A grid defense game canvas example

Time for another canvas example post to help me keep on track with the reasons why I started getting into javaScript to begin with, which is doing things that are fun, or at least interesting. This canvas example will be of a very simple defense game that involves the use of a grid like the one I work out in my other canvas example post on grids. It will also make used of an additional classes that build on top of a grid class.

This will not be a tower defense game, or any such game that will involve path detection, as it will be the kind of simple defense game that involves units just moving from one side of the screen to another. Even with this style of game I will be keeping things as simple as possible to make it so this post does not go on forever.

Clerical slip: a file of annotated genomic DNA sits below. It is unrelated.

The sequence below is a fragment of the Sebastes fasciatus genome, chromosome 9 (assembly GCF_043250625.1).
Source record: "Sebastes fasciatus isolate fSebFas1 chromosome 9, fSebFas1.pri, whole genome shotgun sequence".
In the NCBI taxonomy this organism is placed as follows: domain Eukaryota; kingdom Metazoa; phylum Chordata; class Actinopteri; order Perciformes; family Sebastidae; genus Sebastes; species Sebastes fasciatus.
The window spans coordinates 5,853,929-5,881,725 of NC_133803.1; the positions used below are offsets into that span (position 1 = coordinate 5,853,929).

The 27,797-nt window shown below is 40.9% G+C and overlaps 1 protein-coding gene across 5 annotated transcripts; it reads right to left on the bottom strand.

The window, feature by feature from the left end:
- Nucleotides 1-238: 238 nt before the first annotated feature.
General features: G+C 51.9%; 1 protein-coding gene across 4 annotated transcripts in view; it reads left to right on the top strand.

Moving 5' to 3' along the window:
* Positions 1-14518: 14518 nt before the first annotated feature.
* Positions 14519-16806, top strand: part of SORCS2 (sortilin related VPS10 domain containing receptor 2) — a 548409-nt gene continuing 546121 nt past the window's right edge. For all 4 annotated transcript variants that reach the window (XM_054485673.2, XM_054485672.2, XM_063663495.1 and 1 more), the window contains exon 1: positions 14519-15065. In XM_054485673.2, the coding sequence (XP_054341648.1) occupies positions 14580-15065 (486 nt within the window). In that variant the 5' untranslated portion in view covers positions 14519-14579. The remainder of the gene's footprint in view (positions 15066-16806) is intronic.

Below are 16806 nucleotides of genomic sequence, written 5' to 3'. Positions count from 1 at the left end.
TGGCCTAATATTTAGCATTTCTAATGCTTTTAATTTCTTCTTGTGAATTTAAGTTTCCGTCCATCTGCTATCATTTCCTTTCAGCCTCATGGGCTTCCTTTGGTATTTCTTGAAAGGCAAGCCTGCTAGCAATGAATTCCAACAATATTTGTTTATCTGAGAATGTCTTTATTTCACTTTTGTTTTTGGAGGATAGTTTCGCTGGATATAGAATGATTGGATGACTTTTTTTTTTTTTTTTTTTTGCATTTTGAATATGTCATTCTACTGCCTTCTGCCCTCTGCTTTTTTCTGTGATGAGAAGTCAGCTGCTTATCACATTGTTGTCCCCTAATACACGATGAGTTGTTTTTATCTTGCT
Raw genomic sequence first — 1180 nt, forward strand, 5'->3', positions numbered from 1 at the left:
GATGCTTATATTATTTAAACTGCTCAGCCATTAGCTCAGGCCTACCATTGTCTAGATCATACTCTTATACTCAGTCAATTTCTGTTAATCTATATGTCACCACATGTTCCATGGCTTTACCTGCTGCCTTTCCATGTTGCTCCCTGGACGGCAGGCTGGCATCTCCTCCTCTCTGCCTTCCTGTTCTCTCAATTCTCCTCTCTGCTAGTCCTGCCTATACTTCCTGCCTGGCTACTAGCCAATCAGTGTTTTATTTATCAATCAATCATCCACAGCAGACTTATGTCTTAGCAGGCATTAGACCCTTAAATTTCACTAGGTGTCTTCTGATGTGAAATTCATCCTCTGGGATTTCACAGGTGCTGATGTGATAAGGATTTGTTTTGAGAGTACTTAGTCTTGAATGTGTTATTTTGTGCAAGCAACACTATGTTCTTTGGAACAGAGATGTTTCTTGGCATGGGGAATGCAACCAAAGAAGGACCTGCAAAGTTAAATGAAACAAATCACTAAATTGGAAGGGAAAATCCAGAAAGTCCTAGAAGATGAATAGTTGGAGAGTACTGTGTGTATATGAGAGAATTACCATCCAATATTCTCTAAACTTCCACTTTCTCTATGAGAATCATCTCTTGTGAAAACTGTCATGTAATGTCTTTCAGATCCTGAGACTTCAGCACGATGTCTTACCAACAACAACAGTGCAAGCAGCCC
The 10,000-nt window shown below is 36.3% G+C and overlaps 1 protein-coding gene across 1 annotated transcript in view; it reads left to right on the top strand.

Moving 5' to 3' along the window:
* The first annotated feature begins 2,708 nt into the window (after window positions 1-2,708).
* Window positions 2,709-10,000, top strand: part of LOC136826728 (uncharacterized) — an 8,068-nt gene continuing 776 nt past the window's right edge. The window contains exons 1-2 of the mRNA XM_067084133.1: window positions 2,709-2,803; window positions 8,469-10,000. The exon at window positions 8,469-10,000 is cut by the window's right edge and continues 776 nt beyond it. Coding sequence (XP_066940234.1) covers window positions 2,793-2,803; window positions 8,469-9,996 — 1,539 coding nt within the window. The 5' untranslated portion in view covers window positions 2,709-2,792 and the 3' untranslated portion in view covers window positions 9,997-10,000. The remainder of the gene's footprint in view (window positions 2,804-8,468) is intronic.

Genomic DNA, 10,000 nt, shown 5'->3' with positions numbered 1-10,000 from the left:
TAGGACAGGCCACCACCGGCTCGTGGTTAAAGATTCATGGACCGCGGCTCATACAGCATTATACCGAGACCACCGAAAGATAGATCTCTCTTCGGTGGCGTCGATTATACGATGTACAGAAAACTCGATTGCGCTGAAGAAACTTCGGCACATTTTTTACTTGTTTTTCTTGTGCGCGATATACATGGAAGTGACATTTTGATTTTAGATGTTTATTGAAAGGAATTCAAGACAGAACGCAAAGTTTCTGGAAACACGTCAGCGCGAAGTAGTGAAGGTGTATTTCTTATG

1 - A grid.js module to use with the grid defense canvas example

Here Is the grid.js file for starters, this will be used as a base class that will then be extended into another class that will server as a game board of sorts for the canvas example. This file just outlines the base constructor of the Grid class, as well as a few prototype methods that have to do with creating grid cells, and getting grid cells.

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// GRID
var Grid = function (opt) {
opt = opt || {};
this.xOffset = opt.xOffset === undefined ? 5 : opt.xOffset;
this.yOffset = opt.yOffset === undefined ? 5 : opt.yOffset;
this.cellSize = opt.cellSize === undefined ? 32 : opt.cellSize;
this.cellWidth = opt.cellWidth || 7;
this.cellHeight = opt.cellHeight || 6;
this.cells = [];
// set cells for the grid
this.setCells(opt.forCell);
};
// return a cell by index or x y cell position